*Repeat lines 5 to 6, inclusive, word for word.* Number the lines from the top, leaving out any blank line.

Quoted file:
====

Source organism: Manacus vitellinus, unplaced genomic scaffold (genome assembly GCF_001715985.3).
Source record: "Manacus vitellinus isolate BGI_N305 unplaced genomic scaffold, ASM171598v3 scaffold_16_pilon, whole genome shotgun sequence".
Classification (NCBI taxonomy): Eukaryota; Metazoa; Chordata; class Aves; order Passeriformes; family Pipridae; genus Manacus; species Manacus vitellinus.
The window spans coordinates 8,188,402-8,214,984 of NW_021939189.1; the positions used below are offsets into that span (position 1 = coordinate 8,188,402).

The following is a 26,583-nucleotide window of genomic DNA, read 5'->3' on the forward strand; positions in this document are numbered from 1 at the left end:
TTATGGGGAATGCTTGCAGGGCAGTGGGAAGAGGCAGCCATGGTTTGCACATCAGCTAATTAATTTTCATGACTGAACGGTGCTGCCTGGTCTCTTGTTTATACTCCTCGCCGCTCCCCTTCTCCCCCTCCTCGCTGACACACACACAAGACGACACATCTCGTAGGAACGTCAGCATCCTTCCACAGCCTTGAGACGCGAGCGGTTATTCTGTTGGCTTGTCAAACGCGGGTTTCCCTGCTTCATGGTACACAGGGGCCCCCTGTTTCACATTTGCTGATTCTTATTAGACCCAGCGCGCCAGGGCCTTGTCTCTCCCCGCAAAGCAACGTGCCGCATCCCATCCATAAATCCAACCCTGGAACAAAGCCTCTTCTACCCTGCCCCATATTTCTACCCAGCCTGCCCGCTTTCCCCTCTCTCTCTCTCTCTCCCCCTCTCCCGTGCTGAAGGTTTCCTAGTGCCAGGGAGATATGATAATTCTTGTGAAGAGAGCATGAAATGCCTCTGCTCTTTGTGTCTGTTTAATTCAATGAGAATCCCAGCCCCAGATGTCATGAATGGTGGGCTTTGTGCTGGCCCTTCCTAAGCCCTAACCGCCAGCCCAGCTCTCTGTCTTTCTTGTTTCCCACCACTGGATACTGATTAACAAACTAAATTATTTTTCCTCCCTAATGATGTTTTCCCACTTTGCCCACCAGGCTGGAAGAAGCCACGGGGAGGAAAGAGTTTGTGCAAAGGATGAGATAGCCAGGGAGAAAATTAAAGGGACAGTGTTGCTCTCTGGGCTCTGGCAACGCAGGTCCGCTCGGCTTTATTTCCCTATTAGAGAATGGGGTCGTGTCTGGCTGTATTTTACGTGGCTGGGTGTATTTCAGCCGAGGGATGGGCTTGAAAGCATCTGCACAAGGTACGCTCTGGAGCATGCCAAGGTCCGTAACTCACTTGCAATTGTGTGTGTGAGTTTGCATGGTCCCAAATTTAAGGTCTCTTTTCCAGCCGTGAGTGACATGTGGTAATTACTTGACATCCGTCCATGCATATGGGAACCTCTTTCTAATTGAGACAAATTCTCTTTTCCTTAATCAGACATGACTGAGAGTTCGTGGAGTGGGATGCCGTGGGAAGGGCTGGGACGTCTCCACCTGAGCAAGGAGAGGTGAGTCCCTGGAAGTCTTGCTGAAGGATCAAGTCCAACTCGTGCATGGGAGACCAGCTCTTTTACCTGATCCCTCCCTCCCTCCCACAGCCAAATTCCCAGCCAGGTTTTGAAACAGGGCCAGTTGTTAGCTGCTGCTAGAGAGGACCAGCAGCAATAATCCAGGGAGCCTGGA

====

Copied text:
The following is a 26,583-nucleotide window of genomic DNA, read 5'->3' on the forward strand; positions in this document are numbered from 1 at the left end:
TTATGGGGAATGCTTGCAGGGCAGTGGGAAGAGGCAGCCATGGTTTGCACATCAGCTAATTAATTTTCATGACTGAACGGTGCTGCCTGGTCTCTTGTTTATACTCCTCGCCGCTCCCCTTCTCCCCCTCCTCGCTGACACACACACAAGACGACACATCTCGTAGGAACGTCAGCATCCTTCCACAGCCTTGAGACGCGAGCGGTTATTCTGTTGGCTTGTCAAACGCGGGTTTCCCTGCTTCATGGTACACAGGGGCCCCCTGTTTCACATTTGCTGATTCTTATTAGACCCAGCGCGCCAGGGCCTTGTCTCTCCCCGCAAAGCAACGTGCCGCATCCCATCCATAAATCCAACCCTGGAACAAAGCCTCTTCTACCCTGCCCCATATTTCTACCCAGCCTGCCCGCTTTCCCCTCTCTCTCTCTCTCTCCCCCTCTCCCGTGCTGAAGGTTTCCTAGTGCCAGGGAGATATGATAATTCTTGTGAAGAGAGCATGAAATGCCTCTGCTCTTTGTGTCTGTTTAATTCAATGAGAATCCCAGCCCCAGATGTCATGAATGGTGGGCTTTGTGCTGGCCCTTCCTAAGCCCTAACCGCCAGCCCAGCTCTCTGTCTTTCTTGTTTCCCACCACTGGATACTGATTAACAAACTAAATTATTTTTCCTCCCTAATGATGTTTTCCCACTTTGCCCACCAGGCTGGAAGAAGCCACGGGGAGGAAAGAGTTTGTGCAAAGGATGAGATAGCCAGGGAGAAAATTAAAGGGACAGTGTTGCTCTCTGGGCTCTGGCAACGCAGGTCCGCTCGGCTTTATTTCCCTATTAGAGAATGGGGTCGTGTCTGGCTGTATTTTACGTGGCTGGGTGTATTTCAGCCGAGGGATGGGCTTGAAAGCATCTGCACAAGGTACGCTCTGGAGCATGCCAAGGTCCGTAACTCACTTGCAATTGTGTGTGTGAGTTTGCATGGTCCCAAATTTAAGGTCTCTTTTCCAGCCGTGAGTGACATGTGGTAATTACTTGACATCCGTCCATGCATATGGGAACCTCTTTCTAATTGAGACAAATTCTCTTTTCCTTAATCAGACATGACTGAGAGTTCGTGGAGTGGGATGCCGTGGGAAGGGCTGGGACGTCTCCACCTGAGCAAGGAGAGGTGAGTCCCTGGAAGTCTTGCTGAAGGATCAAGTCCAACTCGTGCATGGGAGACCAGCTCTTTTACCTGATCCCTCCCTCCCTCCCACAGCCAAATTCCCAGCCAGGTTTTGAAACAGGGCCAGTTGTTAGCTGCTGCTAGAGAGGACCAGCAGCAATAATCCAGGGAGCCTGGA